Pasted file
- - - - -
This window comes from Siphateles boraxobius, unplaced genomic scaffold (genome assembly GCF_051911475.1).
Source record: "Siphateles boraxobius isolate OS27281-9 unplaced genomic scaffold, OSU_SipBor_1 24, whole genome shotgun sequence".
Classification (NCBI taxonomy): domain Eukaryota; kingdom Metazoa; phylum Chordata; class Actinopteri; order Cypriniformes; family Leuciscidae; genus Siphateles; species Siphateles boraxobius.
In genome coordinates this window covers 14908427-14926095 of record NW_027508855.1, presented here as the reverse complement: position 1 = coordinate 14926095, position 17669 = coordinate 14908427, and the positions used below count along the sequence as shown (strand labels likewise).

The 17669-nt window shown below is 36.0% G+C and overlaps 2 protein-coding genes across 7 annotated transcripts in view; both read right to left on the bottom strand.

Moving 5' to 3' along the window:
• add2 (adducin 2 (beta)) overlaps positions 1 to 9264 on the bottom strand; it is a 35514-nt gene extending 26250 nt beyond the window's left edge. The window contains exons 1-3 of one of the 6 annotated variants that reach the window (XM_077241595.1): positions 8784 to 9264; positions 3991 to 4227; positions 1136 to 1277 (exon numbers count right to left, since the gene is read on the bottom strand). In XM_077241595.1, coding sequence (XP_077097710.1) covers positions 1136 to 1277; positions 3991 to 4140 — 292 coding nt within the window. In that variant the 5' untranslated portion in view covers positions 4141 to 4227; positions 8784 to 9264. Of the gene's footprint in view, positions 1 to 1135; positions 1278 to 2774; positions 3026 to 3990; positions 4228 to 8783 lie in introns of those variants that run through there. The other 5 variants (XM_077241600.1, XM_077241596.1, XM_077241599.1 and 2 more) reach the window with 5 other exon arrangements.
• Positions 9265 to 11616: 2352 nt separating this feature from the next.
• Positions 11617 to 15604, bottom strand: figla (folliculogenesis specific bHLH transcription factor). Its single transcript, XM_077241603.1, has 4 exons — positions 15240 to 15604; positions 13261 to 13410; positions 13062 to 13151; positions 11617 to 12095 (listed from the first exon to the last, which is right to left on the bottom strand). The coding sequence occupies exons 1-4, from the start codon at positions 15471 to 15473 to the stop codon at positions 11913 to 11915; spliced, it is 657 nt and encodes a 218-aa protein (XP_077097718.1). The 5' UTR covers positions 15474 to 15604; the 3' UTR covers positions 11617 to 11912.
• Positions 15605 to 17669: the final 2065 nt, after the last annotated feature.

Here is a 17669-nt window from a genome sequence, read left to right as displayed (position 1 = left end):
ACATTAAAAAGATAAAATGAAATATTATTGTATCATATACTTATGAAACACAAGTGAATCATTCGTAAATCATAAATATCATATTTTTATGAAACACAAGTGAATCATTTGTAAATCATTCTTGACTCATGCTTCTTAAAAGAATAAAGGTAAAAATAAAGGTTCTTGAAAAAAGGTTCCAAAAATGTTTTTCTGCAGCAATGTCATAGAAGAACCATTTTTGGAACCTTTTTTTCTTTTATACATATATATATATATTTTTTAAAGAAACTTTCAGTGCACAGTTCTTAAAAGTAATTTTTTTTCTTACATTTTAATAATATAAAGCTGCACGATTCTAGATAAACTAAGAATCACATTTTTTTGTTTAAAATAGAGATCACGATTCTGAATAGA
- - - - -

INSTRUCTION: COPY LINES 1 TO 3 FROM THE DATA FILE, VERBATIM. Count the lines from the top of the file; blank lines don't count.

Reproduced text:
This window comes from Siphateles boraxobius, unplaced genomic scaffold (genome assembly GCF_051911475.1).
Source record: "Siphateles boraxobius isolate OS27281-9 unplaced genomic scaffold, OSU_SipBor_1 24, whole genome shotgun sequence".
Classification (NCBI taxonomy): domain Eukaryota; kingdom Metazoa; phylum Chordata; class Actinopteri; order Cypriniformes; family Leuciscidae; genus Siphateles; species Siphateles boraxobius.